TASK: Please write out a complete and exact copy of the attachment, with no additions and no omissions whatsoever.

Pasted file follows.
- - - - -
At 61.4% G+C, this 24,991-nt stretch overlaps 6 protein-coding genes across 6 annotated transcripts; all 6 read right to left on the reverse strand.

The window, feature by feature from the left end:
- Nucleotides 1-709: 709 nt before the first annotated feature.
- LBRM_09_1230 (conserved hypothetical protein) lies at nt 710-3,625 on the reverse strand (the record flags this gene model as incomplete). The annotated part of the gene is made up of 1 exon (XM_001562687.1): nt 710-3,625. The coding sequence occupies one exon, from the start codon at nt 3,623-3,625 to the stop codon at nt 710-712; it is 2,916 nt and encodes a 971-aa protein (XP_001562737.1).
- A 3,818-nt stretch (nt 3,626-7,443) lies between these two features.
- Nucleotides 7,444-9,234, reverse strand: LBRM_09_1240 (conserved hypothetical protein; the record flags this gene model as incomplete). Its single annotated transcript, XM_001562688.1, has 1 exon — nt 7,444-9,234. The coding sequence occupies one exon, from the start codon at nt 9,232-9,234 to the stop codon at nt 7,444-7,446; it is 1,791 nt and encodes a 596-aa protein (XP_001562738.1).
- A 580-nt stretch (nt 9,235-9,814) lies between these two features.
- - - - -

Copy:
At 61.4% G+C, this 24,991-nt stretch overlaps 6 protein-coding genes across 6 annotated transcripts; all 6 read right to left on the reverse strand.

The window, feature by feature from the left end:
- Nucleotides 1-709: 709 nt before the first annotated feature.
- LBRM_09_1230 (conserved hypothetical protein) lies at nt 710-3,625 on the reverse strand (the record flags this gene model as incomplete). The annotated part of the gene is made up of 1 exon (XM_001562687.1): nt 710-3,625. The coding sequence occupies one exon, from the start codon at nt 3,623-3,625 to the stop codon at nt 710-712; it is 2,916 nt and encodes a 971-aa protein (XP_001562737.1).
- A 3,818-nt stretch (nt 3,626-7,443) lies between these two features.
- Nucleotides 7,444-9,234, reverse strand: LBRM_09_1240 (conserved hypothetical protein; the record flags this gene model as incomplete). Its single annotated transcript, XM_001562688.1, has 1 exon — nt 7,444-9,234. The coding sequence occupies one exon, from the start codon at nt 9,232-9,234 to the stop codon at nt 7,444-7,446; it is 1,791 nt and encodes a 596-aa protein (XP_001562738.1).
- A 580-nt stretch (nt 9,235-9,814) lies between these two features.